Thus, by proceeding in accordance with the present invention, each conjugate molecule which is not bound directly or indirectly to the binder is capable of releasing a large number of marker molecules to thereby increase the overall sensitivity of the assay.

More particularly, in accordance with the one aspect of the present invention, the tracer used in the assay is actually formed from two separate and distinct components, with one component being the conjugate comprised of ligand and lysing agent, and the other component being the sacs which include a detectable marker therein. In accordance with this aspect of the present invention, the amount of lysing agent which is available for lysing the sacs is proportional to the amount of analyte in the sample, and the amount of marker and/or the rate at which the marker is released from the sacs in proportional (directly or indirectly depending on the assay format) to the amount of lysing agent (unbound conjugate) which is available for lysing of the sacs.

In accordance with a preferred aspect of the present invention, the assay is effected as a solid phase assay with the binder supported on an appropriate solid support. In such an assay, the bound conjugate is not free to move through the assay medium, whereas the unbound conjugate is free to move through the assay medium. As a result, the bound conjugate has no essential contact with the sacs containing the detectable marker, whereby contact between the sacs containing the detectable marker, and the lysing agent forming a part of the conjugate, is dependent upon the amount of unbound conjugate present in the assay medium. Thus, a portion of the conjugate is immobilized in the assay medium by being bound to the supported binder (conjugate bound directly to the supported binder or conjugate bound to analyte bound to the supported binder) to provide both a free and bound portion of conjugate, with the free portion of the conjugate determining the amount and/or rate of release of marker from the sac. As hereinabove indicated the amount of the free portion of the conjugate which is present in the assay medium is proportional to the amount of analyte present in the sample being assayed.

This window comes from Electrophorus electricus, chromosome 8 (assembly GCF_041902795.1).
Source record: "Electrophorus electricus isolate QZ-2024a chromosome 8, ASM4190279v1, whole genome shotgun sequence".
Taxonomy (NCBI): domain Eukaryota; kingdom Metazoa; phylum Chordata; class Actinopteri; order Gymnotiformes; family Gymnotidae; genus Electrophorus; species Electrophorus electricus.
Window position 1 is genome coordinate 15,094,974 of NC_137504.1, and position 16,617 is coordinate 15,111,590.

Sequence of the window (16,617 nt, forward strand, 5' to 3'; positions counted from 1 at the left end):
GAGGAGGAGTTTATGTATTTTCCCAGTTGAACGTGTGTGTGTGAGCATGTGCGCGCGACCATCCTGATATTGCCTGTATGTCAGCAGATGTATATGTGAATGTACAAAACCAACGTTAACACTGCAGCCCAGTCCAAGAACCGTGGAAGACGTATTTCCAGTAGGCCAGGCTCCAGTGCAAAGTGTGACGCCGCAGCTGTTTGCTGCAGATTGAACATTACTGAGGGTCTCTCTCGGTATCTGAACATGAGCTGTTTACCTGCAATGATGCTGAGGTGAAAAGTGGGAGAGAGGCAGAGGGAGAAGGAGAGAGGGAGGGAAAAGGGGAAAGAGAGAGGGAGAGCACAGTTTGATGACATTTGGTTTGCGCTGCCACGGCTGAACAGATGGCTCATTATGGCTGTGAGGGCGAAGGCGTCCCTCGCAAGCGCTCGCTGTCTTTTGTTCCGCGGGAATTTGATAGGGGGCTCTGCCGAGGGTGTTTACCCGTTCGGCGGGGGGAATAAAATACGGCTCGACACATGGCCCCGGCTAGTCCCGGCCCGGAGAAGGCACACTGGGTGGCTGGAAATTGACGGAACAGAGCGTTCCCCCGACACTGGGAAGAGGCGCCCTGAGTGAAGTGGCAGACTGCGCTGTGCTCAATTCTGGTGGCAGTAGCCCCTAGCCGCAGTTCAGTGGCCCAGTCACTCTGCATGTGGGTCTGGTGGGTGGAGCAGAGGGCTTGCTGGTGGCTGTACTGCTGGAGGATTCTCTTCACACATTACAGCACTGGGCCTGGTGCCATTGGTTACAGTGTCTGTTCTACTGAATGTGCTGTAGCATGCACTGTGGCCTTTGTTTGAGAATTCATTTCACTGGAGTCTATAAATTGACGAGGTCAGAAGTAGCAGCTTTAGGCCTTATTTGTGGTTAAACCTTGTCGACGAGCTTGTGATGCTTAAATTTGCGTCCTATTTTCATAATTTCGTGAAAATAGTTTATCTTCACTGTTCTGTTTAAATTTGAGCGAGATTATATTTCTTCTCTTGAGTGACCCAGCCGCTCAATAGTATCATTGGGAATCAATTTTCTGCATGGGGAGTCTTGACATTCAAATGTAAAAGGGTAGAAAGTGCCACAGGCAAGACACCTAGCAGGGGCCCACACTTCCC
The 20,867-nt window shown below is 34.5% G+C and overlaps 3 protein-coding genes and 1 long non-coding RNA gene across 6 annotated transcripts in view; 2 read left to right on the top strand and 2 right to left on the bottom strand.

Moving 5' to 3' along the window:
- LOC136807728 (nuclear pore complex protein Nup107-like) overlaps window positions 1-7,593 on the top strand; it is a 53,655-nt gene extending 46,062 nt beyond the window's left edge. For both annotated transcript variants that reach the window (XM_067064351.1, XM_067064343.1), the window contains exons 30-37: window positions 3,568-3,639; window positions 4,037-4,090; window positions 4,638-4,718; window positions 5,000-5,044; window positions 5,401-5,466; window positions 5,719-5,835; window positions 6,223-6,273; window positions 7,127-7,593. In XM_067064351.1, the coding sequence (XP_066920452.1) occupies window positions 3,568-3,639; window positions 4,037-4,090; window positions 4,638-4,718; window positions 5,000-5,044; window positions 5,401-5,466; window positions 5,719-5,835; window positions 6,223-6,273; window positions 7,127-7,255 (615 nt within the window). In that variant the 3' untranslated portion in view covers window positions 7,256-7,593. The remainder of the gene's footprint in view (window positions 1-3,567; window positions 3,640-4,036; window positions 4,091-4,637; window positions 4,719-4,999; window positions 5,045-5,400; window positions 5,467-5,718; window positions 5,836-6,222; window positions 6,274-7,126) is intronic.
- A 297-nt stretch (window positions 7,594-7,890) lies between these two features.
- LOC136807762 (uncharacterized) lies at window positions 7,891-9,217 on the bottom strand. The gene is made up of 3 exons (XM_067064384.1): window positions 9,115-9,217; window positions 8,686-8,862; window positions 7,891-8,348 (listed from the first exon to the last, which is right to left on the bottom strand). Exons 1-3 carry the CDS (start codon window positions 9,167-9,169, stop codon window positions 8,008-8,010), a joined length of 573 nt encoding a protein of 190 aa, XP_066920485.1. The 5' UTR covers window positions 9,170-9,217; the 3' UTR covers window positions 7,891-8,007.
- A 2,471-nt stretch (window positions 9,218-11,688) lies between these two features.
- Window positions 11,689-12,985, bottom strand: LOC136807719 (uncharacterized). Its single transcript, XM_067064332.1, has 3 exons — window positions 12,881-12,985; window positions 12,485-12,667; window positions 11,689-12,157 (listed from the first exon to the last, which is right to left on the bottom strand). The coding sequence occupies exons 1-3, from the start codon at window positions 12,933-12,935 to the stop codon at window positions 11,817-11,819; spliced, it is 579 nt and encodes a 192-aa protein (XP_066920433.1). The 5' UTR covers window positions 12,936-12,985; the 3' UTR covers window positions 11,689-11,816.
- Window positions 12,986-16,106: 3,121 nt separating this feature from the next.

In accordance with a particularly preferred embodiment of the invention, the sacs containing a detectable marker and the binder used in the assay are both supported on a solid support, preferably the same solid support. If on the same support, the sacs and binder are spaced from each other in a manner such that essentially only the unbound conjugate is available for lysing of the sacs. When contacted with the assay medium containing the analyte, essentially only the free (unbound) portion of the conjugate is available for contact with the supported sacs containing the detectable marker.

The hereinabove preferred embodiment is particularly suitable for use in a "dip-stick" type of assay wherein both sacs and binder are immobilized on different portions of the "dip-stick", and the "dip-stick" is inserted into an assay medium which contains the analyte to be assayed, and which may also include the conjugate.

In a preferred form of the invention, both the binder and sac are immobilized on the solid support, preferably a "dip-stick", with the conjugate also being supported on the solid support by being bound to the binder. When such a solid support is contacted with an assay medium containing the analyte to be assayed, the amount of conjugate which is displaced from the binder is directly proportional to the amount of analyte in the sample, whereby the amount of conjugate which is available in the assay medium for contacting the immobilized sacs, containing a detectable marker, is directly proportional to the amount of analyte present in the sample.